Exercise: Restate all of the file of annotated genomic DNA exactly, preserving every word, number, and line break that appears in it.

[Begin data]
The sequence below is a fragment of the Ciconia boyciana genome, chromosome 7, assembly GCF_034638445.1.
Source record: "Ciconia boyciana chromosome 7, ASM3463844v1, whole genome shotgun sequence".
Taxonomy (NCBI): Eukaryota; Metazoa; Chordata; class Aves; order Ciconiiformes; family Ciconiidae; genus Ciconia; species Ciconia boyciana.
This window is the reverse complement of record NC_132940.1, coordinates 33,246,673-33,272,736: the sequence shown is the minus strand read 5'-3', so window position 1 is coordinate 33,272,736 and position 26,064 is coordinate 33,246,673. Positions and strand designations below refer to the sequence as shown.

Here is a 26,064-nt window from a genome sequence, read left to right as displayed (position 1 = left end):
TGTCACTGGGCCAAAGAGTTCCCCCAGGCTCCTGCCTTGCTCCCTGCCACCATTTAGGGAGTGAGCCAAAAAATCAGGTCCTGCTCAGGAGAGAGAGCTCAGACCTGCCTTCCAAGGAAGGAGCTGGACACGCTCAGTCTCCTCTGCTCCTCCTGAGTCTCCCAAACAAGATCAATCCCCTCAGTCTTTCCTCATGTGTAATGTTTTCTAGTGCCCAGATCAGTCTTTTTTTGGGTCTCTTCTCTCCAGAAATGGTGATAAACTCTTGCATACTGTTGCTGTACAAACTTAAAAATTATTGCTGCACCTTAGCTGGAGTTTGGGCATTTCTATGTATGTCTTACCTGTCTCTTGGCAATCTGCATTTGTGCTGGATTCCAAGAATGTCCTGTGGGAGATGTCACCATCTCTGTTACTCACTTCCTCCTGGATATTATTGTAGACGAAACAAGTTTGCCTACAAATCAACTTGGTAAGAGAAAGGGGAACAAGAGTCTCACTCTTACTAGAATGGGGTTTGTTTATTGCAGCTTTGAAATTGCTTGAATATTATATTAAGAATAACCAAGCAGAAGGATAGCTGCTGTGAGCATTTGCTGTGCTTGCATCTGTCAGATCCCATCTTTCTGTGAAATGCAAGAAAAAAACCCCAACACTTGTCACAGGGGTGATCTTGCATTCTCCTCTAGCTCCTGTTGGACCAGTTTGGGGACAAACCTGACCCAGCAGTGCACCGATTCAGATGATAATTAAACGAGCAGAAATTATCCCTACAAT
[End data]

The sequence below is a fragment of the Ciconia boyciana genome, chromosome 7, assembly GCF_034638445.1.
Source record: "Ciconia boyciana chromosome 7, ASM3463844v1, whole genome shotgun sequence".
Taxonomy (NCBI): Eukaryota; Metazoa; Chordata; class Aves; order Ciconiiformes; family Ciconiidae; genus Ciconia; species Ciconia boyciana.
This window is the reverse complement of record NC_132940.1, coordinates 33,246,673-33,272,736: the sequence shown is the minus strand read 5'-3', so window position 1 is coordinate 33,272,736 and position 26,064 is coordinate 33,246,673. Positions and strand designations below refer to the sequence as shown.

Here is a 26,064-nt window from a genome sequence, read left to right as displayed (position 1 = left end):
TGTCACTGGGCCAAAGAGTTCCCCCAGGCTCCTGCCTTGCTCCCTGCCACCATTTAGGGAGTGAGCCAAAAAATCAGGTCCTGCTCAGGAGAGAGAGCTCAGACCTGCCTTCCAAGGAAGGAGCTGGACACGCTCAGTCTCCTCTGCTCCTCCTGAGTCTCCCAAACAAGATCAATCCCCTCAGTCTTTCCTCATGTGTAATGTTTTCTAGTGCCCAGATCAGTCTTTTTTTGGGTCTCTTCTCTCCAGAAATGGTGATAAACTCTTGCATACTGTTGCTGTACAAACTTAAAAATTATTGCTGCACCTTAGCTGGAGTTTGGGCATTTCTATGTATGTCTTACCTGTCTCTTGGCAATCTGCATTTGTGCTGGATTCCAAGAATGTCCTGTGGGAGATGTCACCATCTCTGTTACTCACTTCCTCCTGGATATTATTGTAGACGAAACAAGTTTGCCTACAAATCAACTTGGTAAGAGAAAGGGGAACAAGAGTCTCACTCTTACTAGAATGGGGTTTGTTTATTGCAGCTTTGAAATTGCTTGAATATTATATTAAGAATAACCAAGCAGAAGGATAGCTGCTGTGAGCATTTGCTGTGCTTGCATCTGTCAGATCCCATCTTTCTGTGAAATGCAAGAAAAAAACCCCAACACTTGTCACAGGGGTGATCTTGCATTCTCCTCTAGCTCCTGTTGGACCAGTTTGGGGACAAACCTGACCCAGCAGTGCACCGATTCAGATGATAATTAAACGAGCAGAAATTATCCCTACAAT